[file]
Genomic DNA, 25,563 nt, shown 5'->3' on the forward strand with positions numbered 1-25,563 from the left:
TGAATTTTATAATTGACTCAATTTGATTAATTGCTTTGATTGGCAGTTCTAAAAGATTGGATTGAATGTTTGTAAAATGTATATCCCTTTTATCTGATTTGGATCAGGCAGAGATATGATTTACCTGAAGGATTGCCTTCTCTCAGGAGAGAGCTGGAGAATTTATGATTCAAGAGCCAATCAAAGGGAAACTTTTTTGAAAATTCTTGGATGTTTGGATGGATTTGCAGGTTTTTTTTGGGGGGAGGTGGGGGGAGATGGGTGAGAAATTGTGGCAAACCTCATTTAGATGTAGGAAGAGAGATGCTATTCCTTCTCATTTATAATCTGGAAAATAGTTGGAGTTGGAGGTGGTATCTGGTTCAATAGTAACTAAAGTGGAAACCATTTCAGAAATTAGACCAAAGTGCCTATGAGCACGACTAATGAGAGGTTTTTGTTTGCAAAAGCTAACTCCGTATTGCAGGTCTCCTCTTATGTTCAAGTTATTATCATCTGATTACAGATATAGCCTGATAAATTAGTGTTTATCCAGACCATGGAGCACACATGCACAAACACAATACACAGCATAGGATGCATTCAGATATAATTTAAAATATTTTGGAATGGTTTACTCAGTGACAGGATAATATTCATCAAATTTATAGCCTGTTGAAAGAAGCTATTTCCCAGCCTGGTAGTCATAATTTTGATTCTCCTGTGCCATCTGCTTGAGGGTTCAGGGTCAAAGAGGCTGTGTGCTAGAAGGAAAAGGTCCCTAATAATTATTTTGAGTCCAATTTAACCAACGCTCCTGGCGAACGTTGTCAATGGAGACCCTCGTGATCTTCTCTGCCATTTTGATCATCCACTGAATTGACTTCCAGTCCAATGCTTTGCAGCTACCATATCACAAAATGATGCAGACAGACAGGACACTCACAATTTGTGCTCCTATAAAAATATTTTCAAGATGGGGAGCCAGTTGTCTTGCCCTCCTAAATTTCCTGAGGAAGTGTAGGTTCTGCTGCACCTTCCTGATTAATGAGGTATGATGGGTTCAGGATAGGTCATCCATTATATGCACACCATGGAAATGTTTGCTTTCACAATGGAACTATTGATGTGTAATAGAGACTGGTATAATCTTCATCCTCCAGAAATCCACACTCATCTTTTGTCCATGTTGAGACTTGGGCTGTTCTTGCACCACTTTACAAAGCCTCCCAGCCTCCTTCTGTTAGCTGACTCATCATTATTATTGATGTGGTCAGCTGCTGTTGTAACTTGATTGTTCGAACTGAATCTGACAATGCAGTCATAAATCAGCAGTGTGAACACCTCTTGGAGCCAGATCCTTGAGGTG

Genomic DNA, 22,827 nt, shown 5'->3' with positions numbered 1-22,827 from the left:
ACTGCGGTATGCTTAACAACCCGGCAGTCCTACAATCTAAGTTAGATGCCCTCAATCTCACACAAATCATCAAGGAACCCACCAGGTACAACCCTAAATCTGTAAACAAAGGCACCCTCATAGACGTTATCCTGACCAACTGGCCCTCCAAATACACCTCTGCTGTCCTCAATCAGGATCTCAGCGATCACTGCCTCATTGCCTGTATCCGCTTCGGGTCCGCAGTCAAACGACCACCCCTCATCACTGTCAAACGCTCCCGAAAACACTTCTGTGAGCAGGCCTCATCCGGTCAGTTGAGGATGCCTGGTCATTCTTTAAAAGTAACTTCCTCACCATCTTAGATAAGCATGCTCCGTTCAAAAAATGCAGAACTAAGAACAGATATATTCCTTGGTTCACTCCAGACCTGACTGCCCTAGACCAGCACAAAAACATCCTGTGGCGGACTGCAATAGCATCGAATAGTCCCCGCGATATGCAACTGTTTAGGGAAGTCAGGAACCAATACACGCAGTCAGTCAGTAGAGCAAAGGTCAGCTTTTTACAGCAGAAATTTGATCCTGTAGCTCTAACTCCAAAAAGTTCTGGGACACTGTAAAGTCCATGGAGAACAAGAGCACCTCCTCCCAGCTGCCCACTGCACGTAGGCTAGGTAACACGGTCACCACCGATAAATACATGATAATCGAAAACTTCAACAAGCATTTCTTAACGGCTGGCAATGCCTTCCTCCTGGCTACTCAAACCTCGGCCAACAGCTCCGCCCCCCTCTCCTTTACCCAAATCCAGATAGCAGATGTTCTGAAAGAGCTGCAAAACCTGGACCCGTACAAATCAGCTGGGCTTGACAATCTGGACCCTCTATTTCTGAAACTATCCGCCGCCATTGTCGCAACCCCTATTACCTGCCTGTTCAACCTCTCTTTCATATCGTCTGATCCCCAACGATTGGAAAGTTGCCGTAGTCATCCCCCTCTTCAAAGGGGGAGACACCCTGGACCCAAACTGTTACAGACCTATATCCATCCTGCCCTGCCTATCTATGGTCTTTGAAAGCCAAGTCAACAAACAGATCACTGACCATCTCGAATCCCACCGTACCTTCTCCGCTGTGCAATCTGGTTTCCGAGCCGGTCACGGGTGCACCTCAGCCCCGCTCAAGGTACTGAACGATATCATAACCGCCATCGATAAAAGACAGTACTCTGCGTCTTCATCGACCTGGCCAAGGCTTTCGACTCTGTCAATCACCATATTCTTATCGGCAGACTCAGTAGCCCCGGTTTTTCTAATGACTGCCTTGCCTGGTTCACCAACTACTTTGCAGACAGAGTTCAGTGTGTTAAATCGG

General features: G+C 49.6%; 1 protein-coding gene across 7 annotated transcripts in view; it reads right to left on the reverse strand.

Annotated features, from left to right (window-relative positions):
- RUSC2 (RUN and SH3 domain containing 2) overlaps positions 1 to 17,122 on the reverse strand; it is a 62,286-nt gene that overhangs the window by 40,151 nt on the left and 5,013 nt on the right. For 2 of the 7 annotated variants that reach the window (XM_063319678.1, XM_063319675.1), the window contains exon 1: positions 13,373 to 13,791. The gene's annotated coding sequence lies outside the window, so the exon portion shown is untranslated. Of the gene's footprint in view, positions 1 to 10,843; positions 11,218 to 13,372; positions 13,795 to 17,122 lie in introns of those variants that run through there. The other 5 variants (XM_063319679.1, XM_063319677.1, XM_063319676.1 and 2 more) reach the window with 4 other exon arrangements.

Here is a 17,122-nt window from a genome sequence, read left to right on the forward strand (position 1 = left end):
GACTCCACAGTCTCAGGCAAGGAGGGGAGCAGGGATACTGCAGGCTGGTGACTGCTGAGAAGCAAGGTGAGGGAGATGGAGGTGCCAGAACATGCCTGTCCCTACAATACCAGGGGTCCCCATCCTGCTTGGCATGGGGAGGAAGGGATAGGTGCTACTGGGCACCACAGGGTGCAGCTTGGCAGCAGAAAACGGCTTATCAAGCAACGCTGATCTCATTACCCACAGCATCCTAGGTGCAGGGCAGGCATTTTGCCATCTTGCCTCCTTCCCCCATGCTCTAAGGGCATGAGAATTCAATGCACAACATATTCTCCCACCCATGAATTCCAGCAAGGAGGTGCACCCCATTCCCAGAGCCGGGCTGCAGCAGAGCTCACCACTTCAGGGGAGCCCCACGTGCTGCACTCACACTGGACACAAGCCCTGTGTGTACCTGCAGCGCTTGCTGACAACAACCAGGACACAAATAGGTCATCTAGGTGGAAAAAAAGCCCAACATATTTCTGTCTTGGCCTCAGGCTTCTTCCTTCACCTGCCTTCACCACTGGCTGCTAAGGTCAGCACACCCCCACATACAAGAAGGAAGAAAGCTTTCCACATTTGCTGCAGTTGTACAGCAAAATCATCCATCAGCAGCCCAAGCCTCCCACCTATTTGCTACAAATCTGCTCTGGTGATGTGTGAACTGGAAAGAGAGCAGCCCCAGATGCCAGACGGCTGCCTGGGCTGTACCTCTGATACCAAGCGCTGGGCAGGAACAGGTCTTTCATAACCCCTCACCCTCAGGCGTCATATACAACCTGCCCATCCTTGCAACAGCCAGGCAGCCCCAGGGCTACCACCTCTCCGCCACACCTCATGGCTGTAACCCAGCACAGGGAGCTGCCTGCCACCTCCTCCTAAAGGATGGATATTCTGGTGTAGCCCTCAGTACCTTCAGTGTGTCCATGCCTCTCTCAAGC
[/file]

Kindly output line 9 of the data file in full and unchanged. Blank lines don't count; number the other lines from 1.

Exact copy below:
GACTCCACAGTCTCAGGCAAGGAGGGGAGCAGGGATACTGCAGGCTGGTGACTGCTGAGAAGCAAGGTGAGGGAGATGGAGGTGCCAGAACATGCCTGTCCCTACAATACCAGGGGTCCCCATCCTGCTTGGCATGGGGAGGAAGGGATAGGTGCTACTGGGCACCACAGGGTGCAGCTTGGCAGCAGAAAACGGCTTATCAAGCAACGCTGATCTCATTACCCACAGCATCCTAGGTGCAGGGCAGGCATTTTGCCATCTTGCCTCCTTCCCCCATGCTCTAAGGGCATGAGAATTCAATGCACAACATATTCTCCCACCCATGAATTCCAGCAAGGAGGTGCACCCCATTCCCAGAGCCGGGCTGCAGCAGAGCTCACCACTTCAGGGGAGCCCCACGTGCTGCACTCACACTGGACACAAGCCCTGTGTGTACCTGCAGCGCTTGCTGACAACAACCAGGACACAAATAGGTCATCTAGGTGGAAAAAAAGCCCAACATATTTCTGTCTTGGCCTCAGGCTTCTTCCTTCACCTGCCTTCACCACTGGCTGCTAAGGTCAGCACACCCCCACATACAAGAAGGAAGAAAGCTTTCCACATTTGCTGCAGTTGTACAGCAAAATCATCCATCAGCAGCCCAAGCCTCCCACCTATTTGCTACAAATCTGCTCTGGTGATGTGTGAACTGGAAAGAGAGCAGCCCCAGATGCCAGACGGCTGCCTGGGCTGTACCTCTGATACCAAGCGCTGGGCAGGAACAGGTCTTTCATAACCCCTCACCCTCAGGCGTCATATACAACCTGCCCATCCTTGCAACAGCCAGGCAGCCCCAGGGCTACCACCTCTCCGCCACACCTCATGGCTGTAACCCAGCACAGGGAGCTGCCTGCCACCTCCTCCTAAAGGATGGATATTCTGGTGTAGCCCTCAGTACCTTCAGTGTGTCCATGCCTCTCTCAAGC